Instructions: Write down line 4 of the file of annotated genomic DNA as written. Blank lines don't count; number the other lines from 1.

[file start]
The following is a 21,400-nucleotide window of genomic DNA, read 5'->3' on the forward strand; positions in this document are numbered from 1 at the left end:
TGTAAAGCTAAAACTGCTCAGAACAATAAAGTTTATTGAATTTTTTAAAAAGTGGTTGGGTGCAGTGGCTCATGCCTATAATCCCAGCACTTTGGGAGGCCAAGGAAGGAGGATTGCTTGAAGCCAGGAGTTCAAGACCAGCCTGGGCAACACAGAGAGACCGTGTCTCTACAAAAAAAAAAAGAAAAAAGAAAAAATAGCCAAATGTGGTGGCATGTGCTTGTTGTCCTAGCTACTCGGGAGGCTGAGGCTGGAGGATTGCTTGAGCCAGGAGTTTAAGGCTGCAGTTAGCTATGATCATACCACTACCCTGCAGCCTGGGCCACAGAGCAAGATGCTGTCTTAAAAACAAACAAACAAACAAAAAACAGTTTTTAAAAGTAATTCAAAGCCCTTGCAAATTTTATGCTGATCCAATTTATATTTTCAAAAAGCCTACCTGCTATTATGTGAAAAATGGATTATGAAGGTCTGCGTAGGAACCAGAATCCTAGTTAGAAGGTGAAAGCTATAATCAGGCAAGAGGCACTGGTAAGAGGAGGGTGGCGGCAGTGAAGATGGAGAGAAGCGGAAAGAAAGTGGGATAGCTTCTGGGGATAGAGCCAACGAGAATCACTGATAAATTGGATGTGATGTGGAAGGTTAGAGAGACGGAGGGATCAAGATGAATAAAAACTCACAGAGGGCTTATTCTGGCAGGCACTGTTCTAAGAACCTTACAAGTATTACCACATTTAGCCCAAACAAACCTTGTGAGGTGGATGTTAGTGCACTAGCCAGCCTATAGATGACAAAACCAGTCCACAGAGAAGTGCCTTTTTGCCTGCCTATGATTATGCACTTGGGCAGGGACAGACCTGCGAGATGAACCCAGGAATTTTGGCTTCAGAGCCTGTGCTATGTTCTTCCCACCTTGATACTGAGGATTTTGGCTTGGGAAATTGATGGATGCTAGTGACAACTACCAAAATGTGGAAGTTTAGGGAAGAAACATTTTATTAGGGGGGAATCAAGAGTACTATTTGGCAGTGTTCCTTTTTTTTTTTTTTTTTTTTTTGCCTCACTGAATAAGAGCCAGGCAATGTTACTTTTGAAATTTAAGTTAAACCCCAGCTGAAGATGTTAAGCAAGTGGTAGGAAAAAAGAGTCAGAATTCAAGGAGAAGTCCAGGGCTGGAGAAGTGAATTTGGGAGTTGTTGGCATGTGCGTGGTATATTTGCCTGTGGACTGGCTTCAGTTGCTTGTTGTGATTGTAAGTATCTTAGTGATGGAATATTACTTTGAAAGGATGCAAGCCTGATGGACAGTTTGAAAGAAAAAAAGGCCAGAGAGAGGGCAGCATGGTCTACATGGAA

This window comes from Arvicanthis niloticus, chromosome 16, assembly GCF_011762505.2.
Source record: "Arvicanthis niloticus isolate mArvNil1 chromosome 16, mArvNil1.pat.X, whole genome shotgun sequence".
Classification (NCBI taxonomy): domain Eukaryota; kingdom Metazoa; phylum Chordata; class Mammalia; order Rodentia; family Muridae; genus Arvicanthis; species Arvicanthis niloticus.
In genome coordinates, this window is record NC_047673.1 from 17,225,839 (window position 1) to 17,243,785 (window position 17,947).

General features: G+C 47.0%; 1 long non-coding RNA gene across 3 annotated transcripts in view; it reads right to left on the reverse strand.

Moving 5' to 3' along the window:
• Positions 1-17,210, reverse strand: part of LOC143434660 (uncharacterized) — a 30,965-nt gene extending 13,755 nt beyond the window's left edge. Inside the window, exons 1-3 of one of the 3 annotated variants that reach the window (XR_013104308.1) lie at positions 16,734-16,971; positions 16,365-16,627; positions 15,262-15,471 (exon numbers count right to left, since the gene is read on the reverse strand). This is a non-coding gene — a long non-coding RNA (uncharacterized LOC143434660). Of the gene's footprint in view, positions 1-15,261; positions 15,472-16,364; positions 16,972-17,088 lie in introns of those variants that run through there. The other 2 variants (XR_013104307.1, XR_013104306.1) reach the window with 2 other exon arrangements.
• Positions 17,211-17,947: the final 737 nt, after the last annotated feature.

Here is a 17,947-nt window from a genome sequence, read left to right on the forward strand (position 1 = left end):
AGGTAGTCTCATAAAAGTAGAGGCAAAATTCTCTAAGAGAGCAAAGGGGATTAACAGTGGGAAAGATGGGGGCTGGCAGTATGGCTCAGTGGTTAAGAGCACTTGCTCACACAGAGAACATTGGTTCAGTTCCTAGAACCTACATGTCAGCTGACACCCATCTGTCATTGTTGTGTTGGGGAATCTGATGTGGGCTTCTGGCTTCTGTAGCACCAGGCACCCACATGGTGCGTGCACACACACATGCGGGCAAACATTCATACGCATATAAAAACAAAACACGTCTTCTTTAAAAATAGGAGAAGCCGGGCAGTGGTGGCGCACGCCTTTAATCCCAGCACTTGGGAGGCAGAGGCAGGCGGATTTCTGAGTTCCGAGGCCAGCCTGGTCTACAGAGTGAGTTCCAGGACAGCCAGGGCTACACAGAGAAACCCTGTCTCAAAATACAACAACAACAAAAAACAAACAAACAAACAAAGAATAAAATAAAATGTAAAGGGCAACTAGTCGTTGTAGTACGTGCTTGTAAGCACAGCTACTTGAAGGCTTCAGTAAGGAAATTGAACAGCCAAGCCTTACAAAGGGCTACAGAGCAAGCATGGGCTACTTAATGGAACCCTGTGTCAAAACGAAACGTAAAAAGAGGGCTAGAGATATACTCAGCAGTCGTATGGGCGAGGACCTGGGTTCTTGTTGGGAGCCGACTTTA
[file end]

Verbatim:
Source record: "Arvicanthis niloticus isolate mArvNil1 chromosome 16, mArvNil1.pat.X, whole genome shotgun sequence".